CHS Knowledge Bowl teams bring a lot of brain power to the table
The young, and knowledge-filled Crookston Knowledge Bowl Team gives a peek into how a meet works and more…
The Crookston Knowledge Bowl team consists of 12 high schoolers coached by English teacher, Kristin Alston.
A typical Knowledge Bowl meet consists of anywhere from 20 to 42 teams. When they arrive at a meet, each team of five sits down together and takes a 60-question written test which they have 50 minutes to take. The teams of five splits up the packet of papers and passes them around to do individually before they talk it over as a team. After submitting the written tests, they’re corrected to decide the placement of each team.
Groups of three teams are split up into separate rooms based on the place they are in. A point is given for each question that is answered correctly. The three teams that scored the highest will be in a room together, the following three will be in a room together, and so on. Crookston usually brings two teams, the Blue and Gold teams, each with five participants.
“Sometimes we will end up in the same room as the other Crookston team,” says sophomore Anna Huck.
When the teams are split into their rooms to begin the first of four vocal rounds, one teammate will sit out. Each team of four has their own table with a buzzer in the middle. After the question is read by the “reader” the first team to buzz will have 15 seconds to talk the question over with their team before giving their final answer.
“The tricky thing is the way they word the questions. First they give you the most obscure information and lastly give you the most obvious information,” says Maddie Everett, who is the only senior on the Crookston Knowledge Bowl team. “The trick is buzzing soon enough so you can be the first one to answer, but late enough so you hear all the important information in the question.”
If the first team to buzz answers incorrectly, then the second team to buzz gets to answer, and then the third. Each vocal round consists of 45 questions. “There are questions on everything, and a lot of grammar,” Anna explained, when asked what types of questions are asked.
Each room gets asked the same questions. After each round of 45 questions, the teams will be re-grouped based on their updated scores.
Sophomore Emily Gillette joked about their interaction with other teams between rounds. “It’s funny when you get out of the room and everyone complains about the ones they got wrong.”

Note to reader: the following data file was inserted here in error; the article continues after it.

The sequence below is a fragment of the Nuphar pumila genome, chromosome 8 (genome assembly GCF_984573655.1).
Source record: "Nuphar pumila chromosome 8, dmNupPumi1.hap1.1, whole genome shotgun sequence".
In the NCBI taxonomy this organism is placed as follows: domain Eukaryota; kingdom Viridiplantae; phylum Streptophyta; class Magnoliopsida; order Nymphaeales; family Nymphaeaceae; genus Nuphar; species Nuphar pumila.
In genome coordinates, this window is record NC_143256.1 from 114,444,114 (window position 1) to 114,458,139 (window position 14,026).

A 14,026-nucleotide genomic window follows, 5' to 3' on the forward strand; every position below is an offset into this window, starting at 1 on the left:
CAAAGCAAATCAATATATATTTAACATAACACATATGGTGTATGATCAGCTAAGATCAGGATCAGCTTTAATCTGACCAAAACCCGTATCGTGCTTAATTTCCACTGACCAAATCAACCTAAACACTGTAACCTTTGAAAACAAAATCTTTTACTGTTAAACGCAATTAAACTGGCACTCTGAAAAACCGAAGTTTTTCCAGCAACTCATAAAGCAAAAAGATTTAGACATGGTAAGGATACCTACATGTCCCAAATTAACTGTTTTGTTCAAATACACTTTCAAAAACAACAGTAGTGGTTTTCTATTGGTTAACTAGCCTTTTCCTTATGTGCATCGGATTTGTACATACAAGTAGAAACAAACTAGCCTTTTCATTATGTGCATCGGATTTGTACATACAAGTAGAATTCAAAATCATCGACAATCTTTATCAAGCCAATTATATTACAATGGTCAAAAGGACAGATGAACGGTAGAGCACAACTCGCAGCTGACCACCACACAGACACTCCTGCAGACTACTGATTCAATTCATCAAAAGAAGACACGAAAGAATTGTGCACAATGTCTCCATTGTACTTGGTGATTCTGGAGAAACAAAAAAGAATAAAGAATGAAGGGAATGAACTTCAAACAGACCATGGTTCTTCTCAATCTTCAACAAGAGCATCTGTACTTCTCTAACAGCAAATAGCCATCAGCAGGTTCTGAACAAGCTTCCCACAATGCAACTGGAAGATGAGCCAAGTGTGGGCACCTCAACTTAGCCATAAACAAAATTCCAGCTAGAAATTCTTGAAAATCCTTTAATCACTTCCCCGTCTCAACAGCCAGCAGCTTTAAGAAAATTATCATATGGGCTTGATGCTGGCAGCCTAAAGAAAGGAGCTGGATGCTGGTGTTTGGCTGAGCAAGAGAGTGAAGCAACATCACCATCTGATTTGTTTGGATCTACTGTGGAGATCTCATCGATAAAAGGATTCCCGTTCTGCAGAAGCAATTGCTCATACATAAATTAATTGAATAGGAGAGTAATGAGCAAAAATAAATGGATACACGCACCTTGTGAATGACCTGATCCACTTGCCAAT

When asked what types of questions can be frustrating, Anna said, “When you say a number and you get it wrong because you have to say ‘units’ or ‘inches’ after.” Or, Maddie added, “When you answer ‘the Revolutionary War’ but you have to say ‘the American Revolutionary War.’”
When asked why each individual decided to join Knowledge Bowl, Anna says, “I’m just good at obscure facts and random trivia.” Another sophomore, Eliza Meyer, laughed when saying “a lot of my friends were going to join and it’s an activity to join that I won’t get injured in.”
The team practices three days a week. Monday, Wednesday, and Thursday. “The way we practice is just going through sample questions and it’s just getting used to working as a team and hitting the buzzer quickly,” said Maddie.
The meets are usually on Tuesdays or Wednesdays.
“We really don’t study for Knowledge Bowl. It’s really just the stuff you already know,” says Anna. “If you’re not good at a certain category, you can count on someone else on your team to be.
“Fisher has the best team and if they don’t win it’s a surprise,” Anna continued.
The girls decided as a group that both of their teams usually finish in the top ten.
The Crookston Knowledge Bowl teams are having a great season early on and look to have a bright future as they only have one senior, no juniors, and a handful of sophomores and freshmen.
In addition to the four members cited in this story, other CHS Knowledge Bowl team members include Ben Brantner, Josh Bernia, Ella Weber, Lily Sandman, and Walker Winjum.